Archive for Monday, April 23, 2001

School salaries

April 23, 2001


To the editor:

An op-ed piece entitled "Ventura wrestles education" was recently reprinted by the Journal-World. I want to address its claim that public K-12 education is an overfunded bureaucracy.

State estimates indicate that 72.5 percent of Kansas' K-12 education budget is spent on teacher salaries. Does this mean that teacher salaries are too high? No! Coyla Ezell's letter to the editor on April 10 illustrated that teacher salaries and benefits in Kansas are often uncompetitive with those offered by other states.

Our state is beginning to experience the impact of a nationwide crisis in the supply of qualified teachers. The number of full-time teaching jobs in Kansas vacant on the first day of school swelled from about 140 in 1999 to over 400 in 2000.

Based on average teacher salaries nationwide, the shortage of qualified teachers will continue. Teachers in their 20s with bachelor's degrees earn an average of 38 percent less than their contemporaries working in other fields. Low salary is cited as a top reason that talented teachers leave the teaching profession. As many as half of all new teachers leave the education profession within their first five years. We cannot determine how many students never consider teaching careers because of low salaries.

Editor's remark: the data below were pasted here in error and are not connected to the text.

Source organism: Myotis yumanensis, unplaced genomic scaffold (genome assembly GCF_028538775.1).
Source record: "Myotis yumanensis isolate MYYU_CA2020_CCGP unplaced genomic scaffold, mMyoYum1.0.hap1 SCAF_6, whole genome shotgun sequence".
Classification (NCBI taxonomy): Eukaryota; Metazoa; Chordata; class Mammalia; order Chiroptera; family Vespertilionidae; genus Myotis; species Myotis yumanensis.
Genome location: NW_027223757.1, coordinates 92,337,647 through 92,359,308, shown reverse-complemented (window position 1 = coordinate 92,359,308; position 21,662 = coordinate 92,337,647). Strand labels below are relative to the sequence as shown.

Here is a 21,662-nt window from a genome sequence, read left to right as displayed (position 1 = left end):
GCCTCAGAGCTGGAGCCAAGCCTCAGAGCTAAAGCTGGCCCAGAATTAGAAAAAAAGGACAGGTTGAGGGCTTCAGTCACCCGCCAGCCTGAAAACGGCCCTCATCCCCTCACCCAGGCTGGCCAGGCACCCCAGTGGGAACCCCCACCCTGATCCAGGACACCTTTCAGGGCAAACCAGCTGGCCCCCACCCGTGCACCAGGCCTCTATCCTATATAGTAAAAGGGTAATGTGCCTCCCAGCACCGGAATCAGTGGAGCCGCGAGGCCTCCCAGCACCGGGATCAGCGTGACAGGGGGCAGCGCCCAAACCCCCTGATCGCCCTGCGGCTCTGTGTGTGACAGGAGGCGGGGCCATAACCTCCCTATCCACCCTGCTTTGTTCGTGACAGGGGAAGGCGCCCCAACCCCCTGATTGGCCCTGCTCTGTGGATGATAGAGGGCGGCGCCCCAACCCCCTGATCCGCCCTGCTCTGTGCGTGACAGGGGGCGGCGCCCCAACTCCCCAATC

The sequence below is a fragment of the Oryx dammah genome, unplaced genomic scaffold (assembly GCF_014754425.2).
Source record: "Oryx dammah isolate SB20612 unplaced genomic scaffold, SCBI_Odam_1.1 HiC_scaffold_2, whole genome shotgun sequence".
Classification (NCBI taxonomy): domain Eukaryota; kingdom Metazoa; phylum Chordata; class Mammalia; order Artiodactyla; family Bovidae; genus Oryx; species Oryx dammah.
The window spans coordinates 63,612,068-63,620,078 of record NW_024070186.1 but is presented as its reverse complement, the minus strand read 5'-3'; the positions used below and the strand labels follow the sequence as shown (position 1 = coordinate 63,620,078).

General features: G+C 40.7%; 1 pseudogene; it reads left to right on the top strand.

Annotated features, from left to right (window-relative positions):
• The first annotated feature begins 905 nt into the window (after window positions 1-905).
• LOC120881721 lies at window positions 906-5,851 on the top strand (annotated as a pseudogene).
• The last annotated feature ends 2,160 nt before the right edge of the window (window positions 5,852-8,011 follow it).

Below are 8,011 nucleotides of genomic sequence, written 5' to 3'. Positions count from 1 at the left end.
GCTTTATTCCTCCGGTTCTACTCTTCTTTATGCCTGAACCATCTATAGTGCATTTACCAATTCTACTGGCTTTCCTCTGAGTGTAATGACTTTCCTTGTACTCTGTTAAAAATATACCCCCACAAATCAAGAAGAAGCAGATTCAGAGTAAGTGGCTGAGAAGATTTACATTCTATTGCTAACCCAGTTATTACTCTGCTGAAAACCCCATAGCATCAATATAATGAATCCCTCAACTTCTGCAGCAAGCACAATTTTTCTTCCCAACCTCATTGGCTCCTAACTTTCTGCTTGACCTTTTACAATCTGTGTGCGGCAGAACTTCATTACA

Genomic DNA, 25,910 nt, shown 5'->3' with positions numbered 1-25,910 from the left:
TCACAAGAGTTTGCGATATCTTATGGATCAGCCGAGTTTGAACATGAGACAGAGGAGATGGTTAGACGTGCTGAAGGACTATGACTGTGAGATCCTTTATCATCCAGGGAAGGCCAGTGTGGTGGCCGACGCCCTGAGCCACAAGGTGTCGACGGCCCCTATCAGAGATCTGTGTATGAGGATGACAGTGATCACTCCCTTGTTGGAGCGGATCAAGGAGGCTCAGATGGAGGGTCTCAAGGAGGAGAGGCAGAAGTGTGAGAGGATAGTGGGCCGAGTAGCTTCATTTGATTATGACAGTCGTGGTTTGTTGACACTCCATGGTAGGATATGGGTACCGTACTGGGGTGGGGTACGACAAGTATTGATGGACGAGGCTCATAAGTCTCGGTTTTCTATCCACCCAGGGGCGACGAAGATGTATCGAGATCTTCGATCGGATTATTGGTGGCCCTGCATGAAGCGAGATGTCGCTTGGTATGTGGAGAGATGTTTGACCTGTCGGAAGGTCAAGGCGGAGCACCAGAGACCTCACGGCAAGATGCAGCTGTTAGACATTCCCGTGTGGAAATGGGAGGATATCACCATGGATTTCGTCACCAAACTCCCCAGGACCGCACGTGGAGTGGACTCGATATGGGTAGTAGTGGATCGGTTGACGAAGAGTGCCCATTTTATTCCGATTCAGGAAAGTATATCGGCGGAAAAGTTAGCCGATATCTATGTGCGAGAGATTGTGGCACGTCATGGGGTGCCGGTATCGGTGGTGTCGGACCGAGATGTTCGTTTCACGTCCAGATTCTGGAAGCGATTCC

Ironically, the op-ed piece criticized K-12 education for being out of touch with thinking in the "private sector." This "private sector" argument applies directly to the attitude the op-ed piece took toward teachers. CEOs would be dismissed for setting salary structures so low that they cannot attract key employees. Furthermore, CEOs must invest in the professional advancement of valued employees or see them lured away by other opportunities.

Is there some waste in the public schools and do some teachers underperform? Undoubtedly. Can the public education system be improved? Certainly. But these problems exist in an environment in which teachers are chronically underpaid and often work in disheartening conditions. Teacher quality is the single most reliable predictor of student performance. If we are serious about improving public education, let's commit to paying salaries that will attract and retain the highest quality teachers.

Joe Heppert,


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